I graduated from River Oaks High School in 1988. I began my time at River Oaks in fifth grade. Moving from Swartz public school to River Oaks private school, I was immediately behind my fellow students on several points, most notably multiplication tables. I still don’t care for math, and as I type these posts, I am realizing why I avoid and embrace certain things today. I have an aversion to crowds, perhaps related to my playground experiences, a strong reluctance toward attending parties, perhaps based on forced birthday spins, and an affinity for the quiet, withdrawn people in the corner, because I was one, am one, married one, fathered one or two (jury is still out on one) and have always related to them. On the other hand I was so envious of those who seemed to be enjoying themselves in the crowd. I just could not get there.
But I’ve skipped ahead and don’t want to. If the reader wants to skip ahead, no one is saying not to…
River Oaks – Fifth Grade. Another social start over. This time I am neither the athletic nor the smart kid. Just the new kid. If in fifth grade I was the new kid, in sixth grade I was mostly invisible. For what its worth, many “invisible” people quickly adapt to this quality, thereafter choosing invisibility over being a spectacle and therefore the brunt of jokes.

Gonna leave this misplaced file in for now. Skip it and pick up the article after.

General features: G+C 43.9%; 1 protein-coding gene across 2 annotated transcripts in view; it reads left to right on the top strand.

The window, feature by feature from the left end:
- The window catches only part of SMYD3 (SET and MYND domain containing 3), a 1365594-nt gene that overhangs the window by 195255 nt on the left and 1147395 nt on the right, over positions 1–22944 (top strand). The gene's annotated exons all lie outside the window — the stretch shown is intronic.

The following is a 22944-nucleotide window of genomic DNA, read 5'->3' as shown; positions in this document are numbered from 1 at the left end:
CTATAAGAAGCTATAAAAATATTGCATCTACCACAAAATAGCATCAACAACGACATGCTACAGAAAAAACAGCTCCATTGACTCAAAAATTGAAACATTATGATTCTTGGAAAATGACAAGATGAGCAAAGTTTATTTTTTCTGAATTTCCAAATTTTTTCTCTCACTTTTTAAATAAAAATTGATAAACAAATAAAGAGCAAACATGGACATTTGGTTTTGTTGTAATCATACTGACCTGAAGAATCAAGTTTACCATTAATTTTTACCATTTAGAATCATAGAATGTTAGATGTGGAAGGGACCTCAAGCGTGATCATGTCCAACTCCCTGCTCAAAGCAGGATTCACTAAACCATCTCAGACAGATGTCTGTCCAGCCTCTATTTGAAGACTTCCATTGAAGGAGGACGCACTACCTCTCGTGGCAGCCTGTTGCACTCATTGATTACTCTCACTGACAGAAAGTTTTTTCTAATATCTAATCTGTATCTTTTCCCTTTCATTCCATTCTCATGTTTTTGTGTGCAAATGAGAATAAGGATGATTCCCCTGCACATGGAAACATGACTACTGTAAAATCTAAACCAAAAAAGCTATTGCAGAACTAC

So there I was – a Baptist boy in a private school with people who had other religions and value sets. This was certainly not new – I was just becoming aware of it. These kids represented the wealthier of Monroe, and there were no “races” present in this school other than Caucasian, Jewish, and the one representative (family) of the ancient Egyptians. That was obviously cool. Our janitorial staff and some of the food workers were black. We had to be careful not use certain words around them, so that we would appear respectful.
I had been taught the stories of the Bible, had been “saved” and baptized, and knew that I should not curse, drink alcohol, dance, or look at girls the wrong way. I had caught up to my fellow students academically, and felt like I was developing some friendships. In seventh grade we moved to a new building and I was discovering that I had some talent as a drummer. This was therapeutic and I gained some trusted friends here. I am happy to say I am still in contact with many of these today. One that I’m no longer in contact with was Tamara Williams. She was a couple of grades older than me, but she counseled me through what would be some of the darkest times of what I grew to recognize as depression. Little did I know of the rough seas that lay ahead.